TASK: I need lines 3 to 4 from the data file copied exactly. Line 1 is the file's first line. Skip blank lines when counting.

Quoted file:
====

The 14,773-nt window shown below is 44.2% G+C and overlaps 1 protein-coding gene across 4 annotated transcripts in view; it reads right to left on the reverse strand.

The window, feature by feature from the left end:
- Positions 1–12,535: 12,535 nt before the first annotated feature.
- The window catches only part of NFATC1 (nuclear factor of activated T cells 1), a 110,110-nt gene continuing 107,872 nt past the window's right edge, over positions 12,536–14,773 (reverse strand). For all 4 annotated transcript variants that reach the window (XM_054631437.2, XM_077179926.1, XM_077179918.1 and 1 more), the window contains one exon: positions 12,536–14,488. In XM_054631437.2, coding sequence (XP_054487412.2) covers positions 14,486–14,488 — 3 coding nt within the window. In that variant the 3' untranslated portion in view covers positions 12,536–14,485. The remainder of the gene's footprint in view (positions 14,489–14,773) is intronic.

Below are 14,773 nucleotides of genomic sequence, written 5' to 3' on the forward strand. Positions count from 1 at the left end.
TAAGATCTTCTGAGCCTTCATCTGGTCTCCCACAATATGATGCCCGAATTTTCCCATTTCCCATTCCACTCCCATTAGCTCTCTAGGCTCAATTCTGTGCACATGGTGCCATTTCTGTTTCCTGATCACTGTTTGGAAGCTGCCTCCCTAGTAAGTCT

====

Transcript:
- Positions 1–12,535: 12,535 nt before the first annotated feature.
- The window catches only part of NFATC1 (nuclear factor of activated T cells 1), a 110,110-nt gene continuing 107,872 nt past the window's right edge, over positions 12,536–14,773 (reverse strand). For all 4 annotated transcript variants that reach the window (XM_054631437.2, XM_077179926.1, XM_077179918.1 and 1 more), the window contains one exon: positions 12,536–14,488. In XM_054631437.2, coding sequence (XP_054487412.2) covers positions 14,486–14,488 — 3 coding nt within the window. In that variant the 3' untranslated portion in view covers positions 12,536–14,485. The remainder of the gene's footprint in view (positions 14,489–14,773) is intronic.